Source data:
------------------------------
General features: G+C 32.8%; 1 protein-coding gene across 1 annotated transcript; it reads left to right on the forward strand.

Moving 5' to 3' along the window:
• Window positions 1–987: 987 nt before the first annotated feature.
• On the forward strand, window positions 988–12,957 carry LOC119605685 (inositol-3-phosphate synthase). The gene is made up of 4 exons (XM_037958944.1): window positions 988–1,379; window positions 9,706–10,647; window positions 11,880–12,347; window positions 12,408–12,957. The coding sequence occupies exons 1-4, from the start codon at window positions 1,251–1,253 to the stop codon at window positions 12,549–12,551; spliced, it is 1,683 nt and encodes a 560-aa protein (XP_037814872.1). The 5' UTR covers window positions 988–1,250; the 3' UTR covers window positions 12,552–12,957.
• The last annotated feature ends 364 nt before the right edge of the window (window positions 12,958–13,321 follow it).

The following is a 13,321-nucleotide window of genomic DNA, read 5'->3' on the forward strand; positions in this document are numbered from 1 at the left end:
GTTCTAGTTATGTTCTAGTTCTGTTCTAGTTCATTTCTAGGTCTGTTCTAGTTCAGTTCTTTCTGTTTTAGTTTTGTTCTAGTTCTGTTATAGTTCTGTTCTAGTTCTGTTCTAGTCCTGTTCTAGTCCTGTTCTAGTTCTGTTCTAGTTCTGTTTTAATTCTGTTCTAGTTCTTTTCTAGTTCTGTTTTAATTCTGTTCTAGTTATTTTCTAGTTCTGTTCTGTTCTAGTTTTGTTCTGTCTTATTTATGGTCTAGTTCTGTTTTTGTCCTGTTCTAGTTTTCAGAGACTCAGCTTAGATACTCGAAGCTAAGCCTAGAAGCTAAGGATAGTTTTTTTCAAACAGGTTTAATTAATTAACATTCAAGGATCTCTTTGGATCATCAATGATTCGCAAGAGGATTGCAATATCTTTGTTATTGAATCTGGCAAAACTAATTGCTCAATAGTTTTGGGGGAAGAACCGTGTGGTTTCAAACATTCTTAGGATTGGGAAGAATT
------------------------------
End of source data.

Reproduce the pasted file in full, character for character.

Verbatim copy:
General features: G+C 32.8%; 1 protein-coding gene across 1 annotated transcript; it reads left to right on the forward strand.

Moving 5' to 3' along the window:
• Window positions 1–987: 987 nt before the first annotated feature.
• On the forward strand, window positions 988–12,957 carry LOC119605685 (inositol-3-phosphate synthase). The gene is made up of 4 exons (XM_037958944.1): window positions 988–1,379; window positions 9,706–10,647; window positions 11,880–12,347; window positions 12,408–12,957. The coding sequence occupies exons 1-4, from the start codon at window positions 1,251–1,253 to the stop codon at window positions 12,549–12,551; spliced, it is 1,683 nt and encodes a 560-aa protein (XP_037814872.1). The 5' UTR covers window positions 988–1,250; the 3' UTR covers window positions 12,552–12,957.
• The last annotated feature ends 364 nt before the right edge of the window (window positions 12,958–13,321 follow it).

The following is a 13,321-nucleotide window of genomic DNA, read 5'->3' on the forward strand; positions in this document are numbered from 1 at the left end:
GTTCTAGTTATGTTCTAGTTCTGTTCTAGTTCATTTCTAGGTCTGTTCTAGTTCAGTTCTTTCTGTTTTAGTTTTGTTCTAGTTCTGTTATAGTTCTGTTCTAGTTCTGTTCTAGTCCTGTTCTAGTCCTGTTCTAGTTCTGTTCTAGTTCTGTTTTAATTCTGTTCTAGTTCTTTTCTAGTTCTGTTTTAATTCTGTTCTAGTTATTTTCTAGTTCTGTTCTGTTCTAGTTTTGTTCTGTCTTATTTATGGTCTAGTTCTGTTTTTGTCCTGTTCTAGTTTTCAGAGACTCAGCTTAGATACTCGAAGCTAAGCCTAGAAGCTAAGGATAGTTTTTTTCAAACAGGTTTAATTAATTAACATTCAAGGATCTCTTTGGATCATCAATGATTCGCAAGAGGATTGCAATATCTTTGTTATTGAATCTGGCAAAACTAATTGCTCAATAGTTTTGGGGGAAGAACCGTGTGGTTTCAAACATTCTTAGGATTGGGAAGAATT